Which Fonts are Safe to Use?

When choosing what to use as fonts in email, we need to revert to the lowest denominator: the ones that are commonly installed on most versions of Windows and Apple on first installation. Fortunately, we can list a family of fonts and the email client will display the first one in the list that it can use. So it is usual to have:

1. a windows font
2. a mac font
3. a generic typeface like serif, sans-serif, cursive, fantasy or monospace.

You can find a full list of safe fonts at the end of this blog post, but here are the three most-used sans-serif font types:

  • Arial, Helvetica, sans-serif
  • Verdana, Geneva, sans-serif
  • ‘Trebuchet MS’, Helvetica, sans-serif

What About Web Fonts in Email?

Some email clients support @font-face and @import within a stylesheet which allow you to specify any font. Your font needs to be supplied from somewhere and we recommend hosting your own using @import or a provider such as Google Fonts. The problem with this is that the list of email clients that support it is very small:

  • Apple Mail
  • iPhone
  • iPad
  • Android Mail (native app, not Gmail)
  • Thunderbird

Using Images as an Alternative

If you have a particular font that is essential to show, for example in a heading, my advice is to insert it as an image. A major issue with this is that it won’t appear if images are not displayed in a particular inbox and you can’t edit it in the HTML editor. As a back-up, always include an alt tag, and you can also add inline styling on the image to set the size and color of the alt text.

Setting the Font Using Inline CSS

When building templates, email designers will often use inline CSS to determine the font and size. This can be applied to a table or table cell.  Again, Outlook might cause a few problems as it doesn’t remember the font of a parent table and Times New Roman is set as default. So if you want something else, the font needs to be mentioned for every nested table, like this:

Fonts in email using CSS

What About Font Size?

There are several ways to set font size and different opinions about which is better.

Em is often preferred on the web because it is scalable to the screen size which makes it ideal for building responsive websites. It works by setting a baseline, so if you set it to 100%, it would tell browsers to use their default size (usually 16px). But this doesn’t work with fonts in email as email clients have different default sizes.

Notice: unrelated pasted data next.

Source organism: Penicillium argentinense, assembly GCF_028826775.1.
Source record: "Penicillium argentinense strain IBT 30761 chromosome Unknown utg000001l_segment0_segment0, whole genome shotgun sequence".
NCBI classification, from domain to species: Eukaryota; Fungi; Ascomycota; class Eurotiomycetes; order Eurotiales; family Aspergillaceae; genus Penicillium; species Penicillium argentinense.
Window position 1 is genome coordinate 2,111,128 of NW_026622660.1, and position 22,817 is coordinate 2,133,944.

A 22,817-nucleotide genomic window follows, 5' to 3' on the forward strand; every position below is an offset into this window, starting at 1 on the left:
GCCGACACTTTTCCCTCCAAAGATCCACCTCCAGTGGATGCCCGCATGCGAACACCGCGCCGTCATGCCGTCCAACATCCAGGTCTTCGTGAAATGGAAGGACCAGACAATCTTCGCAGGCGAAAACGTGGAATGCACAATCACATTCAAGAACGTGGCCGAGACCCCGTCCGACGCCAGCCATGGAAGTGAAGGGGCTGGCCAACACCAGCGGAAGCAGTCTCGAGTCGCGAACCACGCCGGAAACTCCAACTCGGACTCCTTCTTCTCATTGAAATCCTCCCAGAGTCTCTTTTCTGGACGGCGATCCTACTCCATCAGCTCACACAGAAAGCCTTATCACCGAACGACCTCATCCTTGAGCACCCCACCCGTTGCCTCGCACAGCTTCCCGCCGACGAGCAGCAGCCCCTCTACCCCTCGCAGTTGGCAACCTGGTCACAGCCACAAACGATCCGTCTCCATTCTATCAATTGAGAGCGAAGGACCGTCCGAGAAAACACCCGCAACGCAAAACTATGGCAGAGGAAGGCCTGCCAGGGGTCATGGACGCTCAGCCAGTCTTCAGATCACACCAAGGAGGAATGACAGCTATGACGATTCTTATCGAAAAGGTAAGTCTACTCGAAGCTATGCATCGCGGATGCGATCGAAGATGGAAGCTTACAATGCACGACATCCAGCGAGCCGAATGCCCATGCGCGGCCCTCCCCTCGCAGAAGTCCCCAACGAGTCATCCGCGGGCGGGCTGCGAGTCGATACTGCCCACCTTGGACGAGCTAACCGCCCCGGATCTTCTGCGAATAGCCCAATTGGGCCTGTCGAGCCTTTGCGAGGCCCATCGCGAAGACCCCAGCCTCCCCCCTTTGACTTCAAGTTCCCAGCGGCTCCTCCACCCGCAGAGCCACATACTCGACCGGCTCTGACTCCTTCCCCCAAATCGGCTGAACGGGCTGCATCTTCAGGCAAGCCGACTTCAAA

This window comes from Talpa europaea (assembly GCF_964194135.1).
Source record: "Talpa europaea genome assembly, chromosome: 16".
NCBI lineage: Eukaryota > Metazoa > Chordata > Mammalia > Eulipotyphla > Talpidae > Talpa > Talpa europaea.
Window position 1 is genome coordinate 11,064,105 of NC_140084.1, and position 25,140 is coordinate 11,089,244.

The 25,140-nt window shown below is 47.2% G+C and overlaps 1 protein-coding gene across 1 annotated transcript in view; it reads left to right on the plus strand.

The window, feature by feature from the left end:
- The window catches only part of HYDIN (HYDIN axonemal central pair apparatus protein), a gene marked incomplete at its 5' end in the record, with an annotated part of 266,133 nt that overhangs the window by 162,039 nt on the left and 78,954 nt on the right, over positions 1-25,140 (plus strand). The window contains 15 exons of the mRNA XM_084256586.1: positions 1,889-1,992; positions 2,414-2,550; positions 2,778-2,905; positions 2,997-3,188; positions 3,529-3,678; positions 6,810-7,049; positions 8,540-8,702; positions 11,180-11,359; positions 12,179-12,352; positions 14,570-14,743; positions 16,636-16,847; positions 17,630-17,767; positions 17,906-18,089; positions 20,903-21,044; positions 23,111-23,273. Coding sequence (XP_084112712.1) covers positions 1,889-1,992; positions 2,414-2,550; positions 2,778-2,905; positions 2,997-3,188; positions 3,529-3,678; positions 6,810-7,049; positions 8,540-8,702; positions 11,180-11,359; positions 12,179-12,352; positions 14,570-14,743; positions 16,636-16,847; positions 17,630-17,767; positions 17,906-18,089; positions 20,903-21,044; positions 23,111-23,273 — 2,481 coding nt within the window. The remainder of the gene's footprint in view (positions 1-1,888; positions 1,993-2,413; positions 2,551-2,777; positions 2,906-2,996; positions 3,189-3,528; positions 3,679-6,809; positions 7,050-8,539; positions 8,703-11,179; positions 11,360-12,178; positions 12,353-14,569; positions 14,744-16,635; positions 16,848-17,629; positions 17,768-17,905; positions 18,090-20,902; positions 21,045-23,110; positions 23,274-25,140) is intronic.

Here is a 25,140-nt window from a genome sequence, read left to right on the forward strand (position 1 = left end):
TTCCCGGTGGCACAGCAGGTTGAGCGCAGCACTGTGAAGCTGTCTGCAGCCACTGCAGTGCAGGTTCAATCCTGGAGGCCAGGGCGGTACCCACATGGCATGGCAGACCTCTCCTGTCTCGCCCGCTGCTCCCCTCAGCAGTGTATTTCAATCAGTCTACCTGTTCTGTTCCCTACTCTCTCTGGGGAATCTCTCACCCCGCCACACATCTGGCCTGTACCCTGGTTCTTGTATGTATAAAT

Percent is another scalable font unit, similar to em except 100% will always equal the default size.

Point (pt) is sometimes used. One point is equal to 1/72 of an inch. But why use a unit that is a throwback to the printing industry?

In my opinion, pixels are the best option. Email designs are often pixel perfect – lots of sliced images in different table cells that have to appear seamless. Having your text behave in a similar way makes sense. Here’s an example.

Fonts in email - size

Emphasizing Text

There are a few ways to emphasize a word or phrase.

If you use the HTML editor, bold <b> tags are inserted around the text.  This <b> tag is somewhat depreciated in web design in favor of <strong> but it continues to be used in email. Font weight can also be written as an inline style:

Fonts in email bold

Italic is sometimes used for emphasis and titles of works. The HTML editor will insert an <i> tag around the text you would like to be italicized. If added in your template code as an inline style, your designer may use the following:

Underlines should only be used for hyperlinks as a means of navigation to another document, not for emphasis. It’s very confusing to a reader to have underlined text that isn’t a link!

What About Mobile?

You might like to set a large font size for mobile screens. This can be set using media queries. As best practice, a comfortable size for text in email is 14px but you may like to put this up to 16px for mobile.


Of course you must make a decision according to your priorities, but I’m afraid that at this point email coding is not as adventurous as we would like it to be. Not for now, anyway. We would advise sticking to the safe fonts in email as much as possible.

As Promised, Here’s the Full List of Safe Fonts:

  • Arial, Helvetica, sans-serif
  • ‘Arial Black’, Gadget, sans-serif
  • ‘Bookman Old Style’, serif
  • ‘Comic Sans MS’, cursive
  • Courier, monospace
  • ‘Courier New’, Courier, monospace
  • Garamond, serif
  • Georgia, serif
  • Impact, Charcoal, sans-serif
  • ‘Lucida Console’, Monaco, monospace
  • ‘Lucida Sans Unicode’, ‘Lucida Grande’, sans-serif
  • ‘MS Sans Serif’, Geneva, sans-serif;
  • font-family: ‘MS Serif’, ‘New York’, sans-serif;
  • ‘Palatino Linotype’, ‘Book Antiqua’, Palatino, serif;
  • Symbol, sans-serif
  • Tahoma, Geneva, sans-serif
  • ‘Times New Roman’, Times, serif
  • ‘Trebuchet MS’, Helvetica, sans-serif
  • Verdana, Geneva, sans-serif
  • Webdings, sans-serif
  • Wingdings, ‘Zapf Dingbats’, sans-serif